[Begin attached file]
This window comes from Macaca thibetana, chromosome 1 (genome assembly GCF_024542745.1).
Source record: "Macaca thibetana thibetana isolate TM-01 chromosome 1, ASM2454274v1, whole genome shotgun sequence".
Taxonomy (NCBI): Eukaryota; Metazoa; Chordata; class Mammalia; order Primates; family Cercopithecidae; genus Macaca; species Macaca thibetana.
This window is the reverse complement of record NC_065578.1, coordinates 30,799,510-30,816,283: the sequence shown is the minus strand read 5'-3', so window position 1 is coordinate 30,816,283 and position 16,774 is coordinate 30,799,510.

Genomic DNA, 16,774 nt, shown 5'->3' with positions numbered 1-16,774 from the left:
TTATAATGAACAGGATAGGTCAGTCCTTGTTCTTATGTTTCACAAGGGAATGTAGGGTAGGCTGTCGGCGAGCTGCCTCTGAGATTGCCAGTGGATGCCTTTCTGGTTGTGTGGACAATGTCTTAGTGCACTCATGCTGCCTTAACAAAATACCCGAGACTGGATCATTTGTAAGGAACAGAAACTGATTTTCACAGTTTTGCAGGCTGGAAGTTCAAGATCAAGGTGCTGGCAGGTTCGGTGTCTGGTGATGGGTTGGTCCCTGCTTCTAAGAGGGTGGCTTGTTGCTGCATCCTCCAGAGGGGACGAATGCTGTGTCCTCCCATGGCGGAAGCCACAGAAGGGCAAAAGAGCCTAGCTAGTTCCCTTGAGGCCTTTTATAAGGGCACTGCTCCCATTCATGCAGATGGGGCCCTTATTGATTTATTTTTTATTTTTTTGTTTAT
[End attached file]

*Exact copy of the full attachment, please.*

This window comes from Macaca thibetana, chromosome 1 (genome assembly GCF_024542745.1).
Source record: "Macaca thibetana thibetana isolate TM-01 chromosome 1, ASM2454274v1, whole genome shotgun sequence".
Taxonomy (NCBI): Eukaryota; Metazoa; Chordata; class Mammalia; order Primates; family Cercopithecidae; genus Macaca; species Macaca thibetana.
This window is the reverse complement of record NC_065578.1, coordinates 30,799,510-30,816,283: the sequence shown is the minus strand read 5'-3', so window position 1 is coordinate 30,816,283 and position 16,774 is coordinate 30,799,510.

Genomic DNA, 16,774 nt, shown 5'->3' with positions numbered 1-16,774 from the left:
TTATAATGAACAGGATAGGTCAGTCCTTGTTCTTATGTTTCACAAGGGAATGTAGGGTAGGCTGTCGGCGAGCTGCCTCTGAGATTGCCAGTGGATGCCTTTCTGGTTGTGTGGACAATGTCTTAGTGCACTCATGCTGCCTTAACAAAATACCCGAGACTGGATCATTTGTAAGGAACAGAAACTGATTTTCACAGTTTTGCAGGCTGGAAGTTCAAGATCAAGGTGCTGGCAGGTTCGGTGTCTGGTGATGGGTTGGTCCCTGCTTCTAAGAGGGTGGCTTGTTGCTGCATCCTCCAGAGGGGACGAATGCTGTGTCCTCCCATGGCGGAAGCCACAGAAGGGCAAAAGAGCCTAGCTAGTTCCCTTGAGGCCTTTTATAAGGGCACTGCTCCCATTCATGCAGATGGGGCCCTTATTGATTTATTTTTTATTTTTTTGTTTAT